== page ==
The Adventures of Augie March | Critical Review by T. E. Cassidy

This literature criticism consists of approximately 2 pages of analysis & critique of The Adventures of Augie March.
This section contains 517 words
(approx. 2 pages at 300 words per page)
Buy the Critical Review by T. E. Cassidy

Critical Review by T. E. Cassidy

SOURCE: Cassidy, T. E. “From Chicago.” Commonweal 58, no. 26 (2 October 1953): 636.

In the following review, Cassidy characterizes The Adventures of Augie March as a series of narrative vignettes and contends that “there is no real power here and no tremendous insight that Bellow certainly was striving to achieve.”

Augie March lives quite a life [in The Adventures of Augie March]. Up from the depths of poverty to the heights of success, back down, back up, and all in most peculiar fashion. Jobs, journeys, jolts—and women, women, women. Crime and college, labor unions and athletic clubs, Chicago and Mexico, slums and society, thievery and high honor: these form the panorama for Augie. And that's the book. It's a chronicle of an age and a case history of assorted human beings, most...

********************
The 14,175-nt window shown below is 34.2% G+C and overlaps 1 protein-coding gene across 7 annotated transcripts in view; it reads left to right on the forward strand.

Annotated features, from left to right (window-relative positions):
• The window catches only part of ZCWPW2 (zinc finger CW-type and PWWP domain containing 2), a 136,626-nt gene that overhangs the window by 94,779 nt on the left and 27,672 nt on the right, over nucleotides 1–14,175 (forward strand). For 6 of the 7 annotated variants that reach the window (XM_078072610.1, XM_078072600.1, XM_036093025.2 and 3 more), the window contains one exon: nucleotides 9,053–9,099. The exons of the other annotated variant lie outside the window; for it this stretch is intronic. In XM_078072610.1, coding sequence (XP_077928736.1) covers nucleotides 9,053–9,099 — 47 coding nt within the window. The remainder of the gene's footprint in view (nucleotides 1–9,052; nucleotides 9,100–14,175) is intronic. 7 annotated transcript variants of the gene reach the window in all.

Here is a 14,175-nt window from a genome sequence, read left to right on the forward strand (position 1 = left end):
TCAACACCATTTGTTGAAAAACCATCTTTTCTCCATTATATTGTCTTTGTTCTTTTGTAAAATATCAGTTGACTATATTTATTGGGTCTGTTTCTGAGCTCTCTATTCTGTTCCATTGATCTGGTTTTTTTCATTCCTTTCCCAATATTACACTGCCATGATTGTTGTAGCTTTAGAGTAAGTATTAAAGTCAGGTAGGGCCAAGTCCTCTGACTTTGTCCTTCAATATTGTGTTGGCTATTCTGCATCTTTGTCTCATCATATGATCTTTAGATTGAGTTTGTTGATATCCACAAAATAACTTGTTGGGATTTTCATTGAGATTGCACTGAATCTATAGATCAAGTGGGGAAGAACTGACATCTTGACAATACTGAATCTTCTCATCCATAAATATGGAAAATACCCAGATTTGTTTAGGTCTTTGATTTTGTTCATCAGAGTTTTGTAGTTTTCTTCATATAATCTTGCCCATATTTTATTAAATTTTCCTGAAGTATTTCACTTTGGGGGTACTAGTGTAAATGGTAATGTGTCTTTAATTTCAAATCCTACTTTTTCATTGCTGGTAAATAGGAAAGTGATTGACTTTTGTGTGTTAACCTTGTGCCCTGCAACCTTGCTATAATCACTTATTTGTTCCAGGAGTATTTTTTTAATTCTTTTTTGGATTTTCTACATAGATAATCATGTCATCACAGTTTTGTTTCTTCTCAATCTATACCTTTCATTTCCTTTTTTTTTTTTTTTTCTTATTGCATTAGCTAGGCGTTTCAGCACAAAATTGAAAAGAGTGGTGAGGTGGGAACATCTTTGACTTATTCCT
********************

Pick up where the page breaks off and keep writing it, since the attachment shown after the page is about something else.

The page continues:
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This section contains 517 words
(approx. 2 pages at 300 words per page)
Buy the Critical Review by T. E. Cassidy